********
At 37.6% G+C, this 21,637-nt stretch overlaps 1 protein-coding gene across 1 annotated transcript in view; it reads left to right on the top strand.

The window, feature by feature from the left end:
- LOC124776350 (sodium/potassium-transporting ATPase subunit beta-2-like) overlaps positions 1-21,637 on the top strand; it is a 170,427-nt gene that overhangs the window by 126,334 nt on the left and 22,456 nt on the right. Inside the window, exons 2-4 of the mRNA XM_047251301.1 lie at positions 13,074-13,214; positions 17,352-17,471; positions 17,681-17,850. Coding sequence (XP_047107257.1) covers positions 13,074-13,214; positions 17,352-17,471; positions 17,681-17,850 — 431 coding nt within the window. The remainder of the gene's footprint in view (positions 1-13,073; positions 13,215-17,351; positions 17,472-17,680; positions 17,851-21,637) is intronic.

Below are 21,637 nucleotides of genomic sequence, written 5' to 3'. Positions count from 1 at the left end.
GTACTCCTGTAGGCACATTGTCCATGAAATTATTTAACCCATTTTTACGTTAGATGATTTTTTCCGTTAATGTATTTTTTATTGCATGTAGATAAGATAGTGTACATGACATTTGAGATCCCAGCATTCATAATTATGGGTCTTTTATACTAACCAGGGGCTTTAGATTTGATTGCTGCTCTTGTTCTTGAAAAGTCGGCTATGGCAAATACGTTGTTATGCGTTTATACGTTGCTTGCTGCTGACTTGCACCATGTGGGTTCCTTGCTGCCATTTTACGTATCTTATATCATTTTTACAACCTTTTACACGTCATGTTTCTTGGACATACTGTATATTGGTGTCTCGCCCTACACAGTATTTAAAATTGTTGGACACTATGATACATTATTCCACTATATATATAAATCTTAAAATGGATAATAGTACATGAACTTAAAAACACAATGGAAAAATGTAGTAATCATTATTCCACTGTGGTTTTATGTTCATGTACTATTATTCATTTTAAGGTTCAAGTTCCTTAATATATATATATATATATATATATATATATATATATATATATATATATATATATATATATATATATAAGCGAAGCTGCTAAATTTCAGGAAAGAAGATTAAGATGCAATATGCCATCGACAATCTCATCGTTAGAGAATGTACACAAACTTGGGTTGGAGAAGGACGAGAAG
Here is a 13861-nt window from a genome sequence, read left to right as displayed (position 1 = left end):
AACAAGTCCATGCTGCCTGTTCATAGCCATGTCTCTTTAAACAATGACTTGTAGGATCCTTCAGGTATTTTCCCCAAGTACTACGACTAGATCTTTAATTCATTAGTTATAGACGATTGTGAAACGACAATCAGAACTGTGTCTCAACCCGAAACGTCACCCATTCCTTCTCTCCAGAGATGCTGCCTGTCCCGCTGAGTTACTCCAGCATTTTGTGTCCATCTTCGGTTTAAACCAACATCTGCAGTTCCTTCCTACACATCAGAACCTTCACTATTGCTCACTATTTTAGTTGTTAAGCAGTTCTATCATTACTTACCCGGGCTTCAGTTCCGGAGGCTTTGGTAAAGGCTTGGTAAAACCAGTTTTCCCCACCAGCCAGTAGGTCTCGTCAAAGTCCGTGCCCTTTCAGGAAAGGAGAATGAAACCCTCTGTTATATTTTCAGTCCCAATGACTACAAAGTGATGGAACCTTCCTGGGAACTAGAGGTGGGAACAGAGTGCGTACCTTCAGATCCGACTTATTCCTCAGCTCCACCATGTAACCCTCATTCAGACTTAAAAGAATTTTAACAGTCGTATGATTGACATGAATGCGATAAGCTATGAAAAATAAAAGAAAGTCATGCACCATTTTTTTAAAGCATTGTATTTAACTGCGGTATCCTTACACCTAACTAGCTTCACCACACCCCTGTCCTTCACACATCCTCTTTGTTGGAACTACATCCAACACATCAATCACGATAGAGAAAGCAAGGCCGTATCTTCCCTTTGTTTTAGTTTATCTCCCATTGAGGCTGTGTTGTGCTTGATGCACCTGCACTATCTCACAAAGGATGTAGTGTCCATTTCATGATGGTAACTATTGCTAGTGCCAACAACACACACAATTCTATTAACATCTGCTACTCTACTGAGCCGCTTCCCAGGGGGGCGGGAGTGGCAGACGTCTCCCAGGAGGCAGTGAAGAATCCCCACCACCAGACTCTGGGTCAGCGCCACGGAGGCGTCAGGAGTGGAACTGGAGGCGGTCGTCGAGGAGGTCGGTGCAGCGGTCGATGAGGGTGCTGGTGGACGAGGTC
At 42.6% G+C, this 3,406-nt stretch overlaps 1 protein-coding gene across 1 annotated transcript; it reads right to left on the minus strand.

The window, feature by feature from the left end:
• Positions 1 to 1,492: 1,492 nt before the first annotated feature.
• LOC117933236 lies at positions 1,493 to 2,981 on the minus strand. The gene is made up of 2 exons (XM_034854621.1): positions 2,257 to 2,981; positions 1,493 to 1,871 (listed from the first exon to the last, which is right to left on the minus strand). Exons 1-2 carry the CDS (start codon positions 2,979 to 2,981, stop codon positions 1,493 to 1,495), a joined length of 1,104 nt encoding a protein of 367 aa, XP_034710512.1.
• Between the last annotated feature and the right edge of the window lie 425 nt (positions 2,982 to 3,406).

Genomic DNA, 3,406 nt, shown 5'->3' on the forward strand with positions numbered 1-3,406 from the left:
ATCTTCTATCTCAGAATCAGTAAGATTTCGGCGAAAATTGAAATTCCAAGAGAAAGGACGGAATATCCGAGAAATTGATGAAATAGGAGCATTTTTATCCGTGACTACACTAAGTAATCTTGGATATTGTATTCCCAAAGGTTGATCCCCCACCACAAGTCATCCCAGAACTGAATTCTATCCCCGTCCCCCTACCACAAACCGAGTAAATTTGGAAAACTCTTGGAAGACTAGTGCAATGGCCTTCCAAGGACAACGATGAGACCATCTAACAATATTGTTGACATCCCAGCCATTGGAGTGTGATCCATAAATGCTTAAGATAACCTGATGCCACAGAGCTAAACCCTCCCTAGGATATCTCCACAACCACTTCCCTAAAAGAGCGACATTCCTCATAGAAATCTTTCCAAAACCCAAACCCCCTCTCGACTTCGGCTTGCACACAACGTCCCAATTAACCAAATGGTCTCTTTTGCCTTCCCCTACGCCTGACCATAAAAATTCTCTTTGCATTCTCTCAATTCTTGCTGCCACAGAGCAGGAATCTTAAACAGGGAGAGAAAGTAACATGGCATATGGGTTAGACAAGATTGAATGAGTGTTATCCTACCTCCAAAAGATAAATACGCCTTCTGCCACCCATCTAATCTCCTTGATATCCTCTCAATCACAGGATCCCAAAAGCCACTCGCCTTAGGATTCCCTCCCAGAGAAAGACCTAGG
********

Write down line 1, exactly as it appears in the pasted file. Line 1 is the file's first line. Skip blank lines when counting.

At 37.6% G+C, this 21,637-nt stretch overlaps 1 protein-coding gene across 1 annotated transcript in view; it reads left to right on the top strand.